I’m lying in the hammock as I write this. The rain has mostly abated but comes heavily in spurts every now and again. The wind out on the water is blowing upwards of 50 mph but here behind the house and trees it whips through in weaker gusts. I think the worst of the squall has passed but the storm surge is predicted to be two to four feet above normal levels, when it seems the entirety of the Chesapeake Bay arrives to fill the Elizabeth River basin. The water of the harbor, last I checked, was already over the seawall and halfway up the street. But it ought to be receding soon.
Despite the wind, it’s strangely peaceful under here. The hammock is at a comfortable angle, I’m dry, and am watching streams of rainwater flow off the edge of the tarp where my guy-line is tied, marking the perfect place for an open bottle if I was in need. I’ve eyed the peak of the tarp and wished that I had let the hood’s drawstring fall down underneath rather than letting it lay loosely on the topside where it’s of no use to me. I’ve eschewed the usual ridgeline cord and so that drawstring would have been a convenient place to hang something.
What I’m calling a tarp is actually a poncho – one of the heavy, army-surplus types with snaps on the sides and grommets in the corners. Having a large hole in the middle of an adapted rain shelter might at first seem like a disadvantage until you consider that it 1) offers a central tie-off point to raise the eve a few inches as I’m doing now, and 2) presents a open place for the smoke to escape from a small fire underneath, should I choose to have one. That, and it’s a poncho, so I can stay dry while I’m hiking and while I’m sleeping.
Earlier this morning, we awoke cagey and sleepy-eyed after a full night of gusting winds and the repeated clapping of an outside crape myrtle against our window. Tropical storm Hermine approached from the southwest and was upon us by late morning, its cyclic drafts pounding us from the north as the eye passed somewhere out to sea. I spent those hours leaning into the wind with a couple of my neighbors, fighting to prevent a sailboat from careening into an adjacent dock, as it dragged its 240-lb mooring along the bottom of the Elizabeth.
We leaned on the edge of the Isabella, a Norwegian-built 30 footer, all wood and pointed stern, shoving the errant sailboat away from the hull with boathooks. The owner jumped into the bowsprit to loosen the mooring line so I could quickly tie it to one of the docks pylons. After another hour spent retying lines, hanging bumpers, and inspecting loose cleats, we retired to the porch to peel off wet cloths, sip coffee, and watch the passing gale. Dried out and caffeined up, I thought it a perfect time to stress test my hammock and tarp system in the usual proving ground—my backyard.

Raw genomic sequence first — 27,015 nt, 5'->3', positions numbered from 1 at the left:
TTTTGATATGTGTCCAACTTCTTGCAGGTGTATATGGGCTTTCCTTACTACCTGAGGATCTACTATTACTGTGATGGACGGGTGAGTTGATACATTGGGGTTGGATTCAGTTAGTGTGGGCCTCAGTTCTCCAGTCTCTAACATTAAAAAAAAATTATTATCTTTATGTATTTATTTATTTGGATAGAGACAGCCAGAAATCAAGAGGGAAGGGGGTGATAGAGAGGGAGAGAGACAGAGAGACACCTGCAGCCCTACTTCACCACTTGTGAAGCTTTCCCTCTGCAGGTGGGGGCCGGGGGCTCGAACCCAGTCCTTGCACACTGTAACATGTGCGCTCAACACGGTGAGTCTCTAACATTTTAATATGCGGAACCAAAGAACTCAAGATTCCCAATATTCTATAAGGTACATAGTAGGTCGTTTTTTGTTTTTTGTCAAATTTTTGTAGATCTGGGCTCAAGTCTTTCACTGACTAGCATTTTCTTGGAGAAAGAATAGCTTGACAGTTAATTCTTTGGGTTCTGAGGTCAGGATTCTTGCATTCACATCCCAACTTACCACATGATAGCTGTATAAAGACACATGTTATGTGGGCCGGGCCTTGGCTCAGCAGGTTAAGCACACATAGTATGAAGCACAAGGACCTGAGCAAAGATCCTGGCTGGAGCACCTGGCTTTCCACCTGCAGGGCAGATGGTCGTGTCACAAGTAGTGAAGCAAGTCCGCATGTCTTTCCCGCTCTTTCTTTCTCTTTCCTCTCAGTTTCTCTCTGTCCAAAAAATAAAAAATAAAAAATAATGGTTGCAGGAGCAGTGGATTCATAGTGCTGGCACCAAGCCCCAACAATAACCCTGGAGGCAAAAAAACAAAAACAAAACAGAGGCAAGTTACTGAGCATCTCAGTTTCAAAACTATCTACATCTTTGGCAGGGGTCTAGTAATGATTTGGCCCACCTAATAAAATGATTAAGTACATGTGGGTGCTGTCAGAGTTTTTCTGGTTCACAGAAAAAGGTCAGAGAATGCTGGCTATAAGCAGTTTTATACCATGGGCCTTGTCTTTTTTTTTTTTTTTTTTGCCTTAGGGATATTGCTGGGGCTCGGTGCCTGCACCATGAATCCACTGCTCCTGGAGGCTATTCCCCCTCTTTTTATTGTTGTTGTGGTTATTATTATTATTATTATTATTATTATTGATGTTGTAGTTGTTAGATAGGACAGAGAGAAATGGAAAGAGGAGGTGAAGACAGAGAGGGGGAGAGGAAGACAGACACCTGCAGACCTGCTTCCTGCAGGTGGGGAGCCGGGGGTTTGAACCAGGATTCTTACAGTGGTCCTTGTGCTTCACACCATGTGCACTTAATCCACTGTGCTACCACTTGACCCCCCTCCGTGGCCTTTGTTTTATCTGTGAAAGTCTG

I’ve hammock camped maybe a dozen times before in varying conditions and find that it suits me best in the warmer seasons, especially in wet weather. The setup is simple and all in all weighs roughly two-and-a-half pounds, including the hammock, tarp, straps/ropes, and guy-lines. Unlike a tent, it doesn’t require a sleeping pad, unless of course the extra insulation is needed underneath. This is the first time I’ve used the poncho/tarp like this, diagonally, a common setup among modern bushcrafters. Clipping the corners to my hammock ends was a lucky discovery given the coincidental lengths of my hammock and my tarp. I haven’t seen an example of this, but I’m sure it’s been done before.
Another, arguably more critical, concern is how to secure the hammock ends to the tree. Ongoing debates on the merit of ropes and straps, cord material, and types of knots proliferate, as seen here, here, and here. Most agree that thin rope under load can damage a tree by cutting into the bark and, sometimes, the wood underneath. Straps composed of layered webbing or weave, nylon being the most ubiquitous, are readily available, but even a single experience with nylon straps will prove to the novice just how much stretch that material has (if you wonder why, just ask a rock climber). Many times in my own experimentation I’ve found my butt dragging the ground when only minutes previous I’d been a foot-and-a-half above it.
In my search for something dependable but light, I’ve broken my share of rope, secured stuff far too thick and heavy to take backpacking, and even used a dog leash in a pinch. Having done my research about straps, I had to try out the nylon anyway; of course, it performed true to form. Kevlar seems to be a popular material, though notably more expensive. Rather than bear any additional cost, what I’ve done instead is cannibalized an old baby car seat for seat belt straps, each measuring about four feet long, two inches wide, and already looped at one end. Constructed of a tight polyester weave, the straps are purportedly capable of withstanding over 3000 lb, will not shrink, stretch, rot, mold, mildew, or melt, and are even UV inhibited—possibly over-engineered for my application but, hey, the price was right. I had a loop sewn into each free end so that each end had a loop large enough to pass rope through and … voila! – custom “tree huggers.”
The next day offered a chance to try them out while I was spending some time up on a remote patch of Virginia’s eastern shore. I’ve shown them in the photo with a simple “U” around the trunk of a foot-thick Virginia Pine which, depending on angle, load, and type of bark is liable to slipping downward. A single wraparound solved that issue (I forgot to take another photo), though I had to modify my tie-off method a bit. In the future, such things will be dependent on the thickness of the trunk, but it’s nice to know the system can accommodate either.